Stepping out of the comfort zone is never easy, but hardly any life coach or a new age smartass could explain us the basic reason for feeling unpleasant when finally taking the step to personal freedom. Probably the most basic reason for being scared of new things is the difficulty to re-orient oneself in new spaces. That confusion is the primary subject of Sasha Svirsky’s animated short film Vadim on a Walk that has recently premiered at the Berlinale Shorts competition.
We meet our titular protagonist while he’s sitting in a transparent square space, picking up the courage to step out of it and explore the unknown world that lays in front of his eyes. As he moves on, his stream of consciousness, delivered by the means of voice-over narration, gets wilder and wilder, switching the topic of his thoughts faster and faster. It is followed by the switches in the animation technique and style, back and forth, with simple hand drawings and computer rendering. The protagonist’s mental landscape is also reflected in the auditive component of the film, both in the sound design that shifts between clarity and confusion shown in distortion and the loops, and in the musical background that moves from the typical synth-infused retro electronica to the uneasy acoustic territory of “Nintendo-core”.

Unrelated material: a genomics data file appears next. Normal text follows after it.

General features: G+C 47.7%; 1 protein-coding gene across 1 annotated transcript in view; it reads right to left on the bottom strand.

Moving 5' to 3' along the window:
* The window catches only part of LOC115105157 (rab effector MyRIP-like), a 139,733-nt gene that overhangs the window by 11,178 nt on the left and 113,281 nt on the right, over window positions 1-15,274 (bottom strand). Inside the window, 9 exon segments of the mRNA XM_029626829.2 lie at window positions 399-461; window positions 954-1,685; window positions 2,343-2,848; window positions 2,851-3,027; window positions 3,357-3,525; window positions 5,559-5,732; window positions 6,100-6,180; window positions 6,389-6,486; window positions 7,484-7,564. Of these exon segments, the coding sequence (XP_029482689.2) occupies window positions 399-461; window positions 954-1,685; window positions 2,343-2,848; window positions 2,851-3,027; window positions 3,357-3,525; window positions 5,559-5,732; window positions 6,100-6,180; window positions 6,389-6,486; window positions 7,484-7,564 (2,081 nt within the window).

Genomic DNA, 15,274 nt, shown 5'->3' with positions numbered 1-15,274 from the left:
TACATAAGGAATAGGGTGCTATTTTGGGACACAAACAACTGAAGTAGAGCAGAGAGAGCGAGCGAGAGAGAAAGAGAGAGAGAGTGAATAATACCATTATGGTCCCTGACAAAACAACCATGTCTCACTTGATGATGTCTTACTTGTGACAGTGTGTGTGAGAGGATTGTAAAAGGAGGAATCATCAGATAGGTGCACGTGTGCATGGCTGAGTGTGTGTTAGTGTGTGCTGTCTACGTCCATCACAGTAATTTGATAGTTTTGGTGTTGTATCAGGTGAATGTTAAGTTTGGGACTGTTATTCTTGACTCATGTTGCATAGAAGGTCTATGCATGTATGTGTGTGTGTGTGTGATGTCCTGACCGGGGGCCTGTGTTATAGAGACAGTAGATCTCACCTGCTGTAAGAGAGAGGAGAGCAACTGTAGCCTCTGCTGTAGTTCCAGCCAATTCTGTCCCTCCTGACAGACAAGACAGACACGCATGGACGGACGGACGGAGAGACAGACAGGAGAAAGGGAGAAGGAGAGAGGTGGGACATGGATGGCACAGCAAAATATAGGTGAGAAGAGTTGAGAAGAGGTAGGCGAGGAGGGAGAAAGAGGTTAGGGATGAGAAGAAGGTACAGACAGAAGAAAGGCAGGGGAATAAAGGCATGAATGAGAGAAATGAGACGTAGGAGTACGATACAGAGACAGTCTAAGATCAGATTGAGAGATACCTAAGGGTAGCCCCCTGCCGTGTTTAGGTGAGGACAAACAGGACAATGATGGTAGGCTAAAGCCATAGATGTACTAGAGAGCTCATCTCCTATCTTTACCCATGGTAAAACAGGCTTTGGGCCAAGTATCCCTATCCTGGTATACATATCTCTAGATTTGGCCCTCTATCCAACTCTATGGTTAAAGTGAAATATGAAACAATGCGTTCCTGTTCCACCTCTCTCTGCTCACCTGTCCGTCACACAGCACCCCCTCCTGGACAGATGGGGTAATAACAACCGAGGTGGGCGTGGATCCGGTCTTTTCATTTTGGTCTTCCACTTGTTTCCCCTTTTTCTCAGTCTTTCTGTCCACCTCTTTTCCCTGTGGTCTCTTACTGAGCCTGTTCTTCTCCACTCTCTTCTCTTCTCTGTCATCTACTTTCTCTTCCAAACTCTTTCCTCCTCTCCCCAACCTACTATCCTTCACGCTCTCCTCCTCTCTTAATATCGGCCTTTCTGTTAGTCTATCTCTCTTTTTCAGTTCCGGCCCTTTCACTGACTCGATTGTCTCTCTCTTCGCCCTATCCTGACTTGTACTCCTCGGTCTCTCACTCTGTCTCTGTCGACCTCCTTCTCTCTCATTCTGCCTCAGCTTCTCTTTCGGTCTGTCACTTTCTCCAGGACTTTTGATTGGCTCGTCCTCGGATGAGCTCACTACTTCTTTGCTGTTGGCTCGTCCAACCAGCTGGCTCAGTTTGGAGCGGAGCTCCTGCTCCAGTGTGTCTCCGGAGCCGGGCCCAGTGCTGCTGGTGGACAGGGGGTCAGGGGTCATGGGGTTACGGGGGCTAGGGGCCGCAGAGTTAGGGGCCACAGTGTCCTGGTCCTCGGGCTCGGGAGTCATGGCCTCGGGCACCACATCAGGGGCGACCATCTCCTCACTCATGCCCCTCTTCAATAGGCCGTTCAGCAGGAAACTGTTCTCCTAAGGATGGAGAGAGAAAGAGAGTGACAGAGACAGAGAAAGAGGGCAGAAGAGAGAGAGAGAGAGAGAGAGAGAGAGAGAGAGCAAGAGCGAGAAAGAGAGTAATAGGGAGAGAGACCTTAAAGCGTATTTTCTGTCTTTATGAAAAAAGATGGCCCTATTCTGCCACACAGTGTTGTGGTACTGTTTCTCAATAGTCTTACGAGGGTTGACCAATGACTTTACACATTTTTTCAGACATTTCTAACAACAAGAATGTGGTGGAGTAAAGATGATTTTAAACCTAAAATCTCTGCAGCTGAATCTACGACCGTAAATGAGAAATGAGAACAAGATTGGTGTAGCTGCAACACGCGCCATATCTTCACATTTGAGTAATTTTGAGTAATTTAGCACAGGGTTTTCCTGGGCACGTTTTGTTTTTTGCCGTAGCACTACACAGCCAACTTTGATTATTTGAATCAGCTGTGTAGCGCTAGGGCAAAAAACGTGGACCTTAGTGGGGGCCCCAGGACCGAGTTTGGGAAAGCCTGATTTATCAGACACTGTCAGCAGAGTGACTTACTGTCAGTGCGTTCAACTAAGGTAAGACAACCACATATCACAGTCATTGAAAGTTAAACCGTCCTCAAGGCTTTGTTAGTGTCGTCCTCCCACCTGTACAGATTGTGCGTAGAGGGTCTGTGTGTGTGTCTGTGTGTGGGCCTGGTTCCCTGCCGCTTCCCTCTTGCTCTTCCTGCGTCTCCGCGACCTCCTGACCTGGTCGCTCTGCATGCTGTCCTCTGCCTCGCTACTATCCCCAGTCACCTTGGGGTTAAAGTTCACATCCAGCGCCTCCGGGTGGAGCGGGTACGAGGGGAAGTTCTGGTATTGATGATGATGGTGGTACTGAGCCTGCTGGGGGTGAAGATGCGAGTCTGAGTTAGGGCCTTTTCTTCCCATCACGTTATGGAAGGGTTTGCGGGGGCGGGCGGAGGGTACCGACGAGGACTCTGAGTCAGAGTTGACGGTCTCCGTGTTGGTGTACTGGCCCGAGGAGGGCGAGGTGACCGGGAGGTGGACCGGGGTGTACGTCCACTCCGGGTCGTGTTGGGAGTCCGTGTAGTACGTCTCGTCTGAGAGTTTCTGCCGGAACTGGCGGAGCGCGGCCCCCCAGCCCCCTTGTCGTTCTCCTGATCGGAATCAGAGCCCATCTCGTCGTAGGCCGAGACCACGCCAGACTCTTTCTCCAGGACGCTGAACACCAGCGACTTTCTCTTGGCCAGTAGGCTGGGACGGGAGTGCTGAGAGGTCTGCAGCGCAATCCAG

Sasha Svirsky comes from the background in painting and is a self-taught animator that likes to play with the stereotypes, outside of his artistic comfort zone. He does the same thing with Vadim on a Walk in a manner that is not exactly groundbreaking, but effective in what it’s trying to convey.